Parents have opportunities to meet at indoor locations or – three times a month – to join EPIC Walks, which involve strolling through bushland or near a beach before stopping for outdoor discussions with their fellow walkers.

“It’s amazing when everyone sits around in a group and swaps ideas or resources and talks about what works for them and what doesn’t,” Steel says. “It might ­involve 10 people, so it’s nice and personal. When we’re talking as group all the stigma about the situation we’re in disappears.

“People who come for the first time generally talk the most ­because they haven’t spoken about it for however long they’ve been on a crisis journey. They don’t feel safe talking to their friends but they do find EPIC is a really safe place where they can learn from others.”

Steel adds that her son recently told another person about EPIC and “he was actually proud and glad of it”.

In this digital age, the youth mental health service ReachOut is totally online. “Young people are digital natives,” says the organisation’s director of operations, ­Janina Jancu. “A teenager today has only grown up in a digital environment and they’re comfortable seeking out help in that environment. Our peer workers have experience with mental health and life challenges and have been trained to use this experience to assist others.”

The Sydney-based national service, which was developed with input from young people, allows users to connect anonymously through peer chats and moderated chat forums and to access resources. Those resources address the multiple issues that prompt two million interactions annually with the service.

Jancu lists the three main issues as study stress, stress about the future and relationships.

“We speak in a voice that is very familiar to teens because the service is co-created and co-designed by young people,” she says. ­

“Traditionally, there has been quite a lot of judgment about ­people expressing mental health concerns. In a digital space where they are anonymous, we offer a service which is respectful and safe. There is no judgment and that appeals to the young.”


Lacking self-esteem, anxious and shy, ­teenager Brad would look at the floor ­rather than engage with people. His ­parents were distraught. Their son had changed.

With the previously bright ­student refusing to attend school, his parents turned to WAYS ­Secondary – an eastern suburbs-based independent, alternative NSW Education Standards Authority-accredited high school.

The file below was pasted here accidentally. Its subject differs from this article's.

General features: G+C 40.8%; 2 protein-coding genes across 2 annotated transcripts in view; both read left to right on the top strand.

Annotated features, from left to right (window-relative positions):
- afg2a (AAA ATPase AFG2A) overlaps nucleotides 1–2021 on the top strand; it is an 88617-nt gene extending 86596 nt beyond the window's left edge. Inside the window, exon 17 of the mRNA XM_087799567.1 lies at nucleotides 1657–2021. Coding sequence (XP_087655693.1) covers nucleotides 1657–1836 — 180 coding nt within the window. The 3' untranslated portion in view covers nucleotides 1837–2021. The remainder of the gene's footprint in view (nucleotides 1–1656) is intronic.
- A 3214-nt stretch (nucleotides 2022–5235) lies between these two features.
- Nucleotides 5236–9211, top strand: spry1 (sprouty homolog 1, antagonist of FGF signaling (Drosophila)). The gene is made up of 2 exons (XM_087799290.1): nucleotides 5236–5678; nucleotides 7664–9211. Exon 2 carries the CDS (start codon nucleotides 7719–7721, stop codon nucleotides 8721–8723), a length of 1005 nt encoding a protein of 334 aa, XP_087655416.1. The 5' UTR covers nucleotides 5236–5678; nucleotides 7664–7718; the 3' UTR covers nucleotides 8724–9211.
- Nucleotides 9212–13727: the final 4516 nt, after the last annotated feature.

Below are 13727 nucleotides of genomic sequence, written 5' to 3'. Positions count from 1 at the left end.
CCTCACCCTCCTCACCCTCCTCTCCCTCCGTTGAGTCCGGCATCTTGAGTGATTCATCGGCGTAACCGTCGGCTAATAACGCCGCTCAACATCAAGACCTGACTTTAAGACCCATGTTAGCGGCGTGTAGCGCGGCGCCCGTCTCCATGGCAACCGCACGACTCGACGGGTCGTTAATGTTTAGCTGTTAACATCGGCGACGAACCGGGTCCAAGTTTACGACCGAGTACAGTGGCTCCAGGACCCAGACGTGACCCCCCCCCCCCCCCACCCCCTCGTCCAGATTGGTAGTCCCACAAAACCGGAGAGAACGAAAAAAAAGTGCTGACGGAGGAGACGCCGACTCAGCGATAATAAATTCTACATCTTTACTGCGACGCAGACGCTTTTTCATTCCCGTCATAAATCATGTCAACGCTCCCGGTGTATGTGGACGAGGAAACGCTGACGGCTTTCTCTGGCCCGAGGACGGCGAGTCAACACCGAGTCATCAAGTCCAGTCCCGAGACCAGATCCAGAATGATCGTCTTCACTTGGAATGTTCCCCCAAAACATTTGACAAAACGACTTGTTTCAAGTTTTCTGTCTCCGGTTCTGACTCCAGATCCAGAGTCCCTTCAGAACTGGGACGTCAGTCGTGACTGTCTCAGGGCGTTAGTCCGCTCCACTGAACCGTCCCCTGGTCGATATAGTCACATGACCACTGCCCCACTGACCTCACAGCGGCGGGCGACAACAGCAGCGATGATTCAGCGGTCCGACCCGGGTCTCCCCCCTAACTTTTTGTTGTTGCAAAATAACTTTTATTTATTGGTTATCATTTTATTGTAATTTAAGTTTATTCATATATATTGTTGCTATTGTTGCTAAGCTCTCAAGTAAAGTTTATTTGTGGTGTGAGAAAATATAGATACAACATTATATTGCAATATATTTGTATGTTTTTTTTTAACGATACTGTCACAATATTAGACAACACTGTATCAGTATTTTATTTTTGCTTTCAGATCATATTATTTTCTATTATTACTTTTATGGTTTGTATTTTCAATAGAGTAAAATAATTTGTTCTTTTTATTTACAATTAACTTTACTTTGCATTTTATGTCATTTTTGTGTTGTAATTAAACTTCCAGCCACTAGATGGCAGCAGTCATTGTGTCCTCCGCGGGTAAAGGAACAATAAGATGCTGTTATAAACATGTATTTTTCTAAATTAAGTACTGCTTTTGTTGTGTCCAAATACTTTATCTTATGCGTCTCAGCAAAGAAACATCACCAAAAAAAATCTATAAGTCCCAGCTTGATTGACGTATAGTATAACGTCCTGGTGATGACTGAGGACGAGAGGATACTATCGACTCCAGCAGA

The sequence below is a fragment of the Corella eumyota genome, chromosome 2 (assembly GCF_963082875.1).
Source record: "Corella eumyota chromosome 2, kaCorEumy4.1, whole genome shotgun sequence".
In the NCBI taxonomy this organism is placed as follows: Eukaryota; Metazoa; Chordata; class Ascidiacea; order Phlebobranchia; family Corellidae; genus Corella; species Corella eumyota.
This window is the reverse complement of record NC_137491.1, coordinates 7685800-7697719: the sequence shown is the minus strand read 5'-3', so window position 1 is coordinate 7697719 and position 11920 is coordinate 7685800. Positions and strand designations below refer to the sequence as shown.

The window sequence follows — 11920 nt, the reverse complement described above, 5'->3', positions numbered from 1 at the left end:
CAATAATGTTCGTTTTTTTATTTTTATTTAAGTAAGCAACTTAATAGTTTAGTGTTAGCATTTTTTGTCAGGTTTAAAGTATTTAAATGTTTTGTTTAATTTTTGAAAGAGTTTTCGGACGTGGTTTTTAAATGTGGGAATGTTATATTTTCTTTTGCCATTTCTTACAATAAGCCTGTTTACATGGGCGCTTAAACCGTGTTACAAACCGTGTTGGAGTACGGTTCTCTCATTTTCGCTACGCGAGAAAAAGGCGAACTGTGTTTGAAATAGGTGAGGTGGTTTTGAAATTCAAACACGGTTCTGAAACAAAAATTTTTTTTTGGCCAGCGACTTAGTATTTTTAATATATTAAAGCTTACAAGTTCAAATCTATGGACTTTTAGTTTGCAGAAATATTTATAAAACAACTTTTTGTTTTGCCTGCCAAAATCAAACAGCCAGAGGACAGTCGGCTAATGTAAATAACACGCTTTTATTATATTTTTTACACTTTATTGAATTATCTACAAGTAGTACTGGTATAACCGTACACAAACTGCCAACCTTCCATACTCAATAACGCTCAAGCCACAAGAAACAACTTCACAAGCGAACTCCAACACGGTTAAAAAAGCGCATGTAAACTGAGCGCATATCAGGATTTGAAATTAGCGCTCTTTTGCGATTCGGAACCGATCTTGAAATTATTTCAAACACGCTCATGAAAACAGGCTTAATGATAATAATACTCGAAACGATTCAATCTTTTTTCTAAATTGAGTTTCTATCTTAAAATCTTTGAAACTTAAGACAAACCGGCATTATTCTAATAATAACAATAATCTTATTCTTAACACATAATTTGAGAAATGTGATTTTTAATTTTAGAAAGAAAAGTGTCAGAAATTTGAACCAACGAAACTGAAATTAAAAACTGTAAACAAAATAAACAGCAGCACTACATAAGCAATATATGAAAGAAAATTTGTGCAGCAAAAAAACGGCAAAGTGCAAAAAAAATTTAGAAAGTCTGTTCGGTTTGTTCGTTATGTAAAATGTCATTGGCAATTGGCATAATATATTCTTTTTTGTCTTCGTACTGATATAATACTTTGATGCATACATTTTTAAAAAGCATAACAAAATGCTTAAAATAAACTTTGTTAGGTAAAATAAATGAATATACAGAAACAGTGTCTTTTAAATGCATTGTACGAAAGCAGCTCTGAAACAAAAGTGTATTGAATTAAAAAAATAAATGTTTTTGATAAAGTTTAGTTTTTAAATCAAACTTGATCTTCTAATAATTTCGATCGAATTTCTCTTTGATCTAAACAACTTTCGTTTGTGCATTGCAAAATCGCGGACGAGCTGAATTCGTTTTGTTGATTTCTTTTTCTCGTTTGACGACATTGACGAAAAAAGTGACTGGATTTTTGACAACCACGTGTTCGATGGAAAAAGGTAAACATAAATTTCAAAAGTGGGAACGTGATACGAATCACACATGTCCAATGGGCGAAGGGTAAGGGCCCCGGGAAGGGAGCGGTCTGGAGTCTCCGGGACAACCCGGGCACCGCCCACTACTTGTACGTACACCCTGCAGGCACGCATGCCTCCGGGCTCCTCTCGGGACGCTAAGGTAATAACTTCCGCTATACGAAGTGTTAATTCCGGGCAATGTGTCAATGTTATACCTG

WAYS Secondary is one of ­several services run by parent ­organisation WAYS Youth & Family. Other programs include WAYS Wellness Centre for counselling and case management, WAYS Training, and WAYS After School and Vacation Care.

Taking up the challenge, the ­organisation’s CEO and principal, Dr Terri Said, developed a multipronged approach to support and guide Brad*.

She referred him to a psychologist, provided a case manager from WAYS Wellness Centre and took him on as a student at WAYS Secondary, which aims to instill a sense of self-worth, motivation and a connection to education in students who have struggled with or who just do not wish to ­attend mainstream schooling.

Initially, Brad found it hard to articulate and volunteer information in class. Then, over a period of six months, his attendance record improved, he began to ­engage with the teachers and now the 15-year-old is hoping for a career in law.

“The transformation is unbelievable,” says Said. “He comes to school every day, is very outgoing and helps other kids. His parents are over the moon.”

Said, with over 20 years’ experience as an adolescent and family therapist as well as being a clinical psychologist, says other parents have found benefits from WAYS’ counselling services, including the effective parenting courses run twice a year. These free government-funded courses involve eight hours over four weeks and assist parents understand and manage their adolescent’s behaviour, and teach them to communicate effectively with the youngsters.

Not all parents are as supportive as Brad’s. Said outlines the case of another teenager who had a “fractured home life” and, like Brad, had low self-esteem and would not attend school. On the scale of mild to moderate emotional issues, Samantha* was on the upper end. A case manager encouraged Samantha to attend WAYS Secondary.

“The mainstream system just wasn’t able to help her and her parents were not in the picture,” Said says.

“It took us 1½ years but we never gave up. This student is now in year 11 and comes to our school every day and she’s excelling at her schoolwork.

“She worked with the case manager to get her housing, she worked with the psychologist to build her self-esteem and the teachers made her feel like she could really do the schoolwork. She plans to go university whereas before she wasn’t even going to finish year 10.”

WAYS, which has offices in Bondi and Bondi Junction, also offers free counselling and case management for those aged 12-24 and their ­families.

Waverley parents Marie and Jason say WAYS psychologist Luke Cox “provided counselling and always supported our family during a difficult year. He completely ­engaged our difficult-to-reach teenage son”.

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20 September 2023
Category: News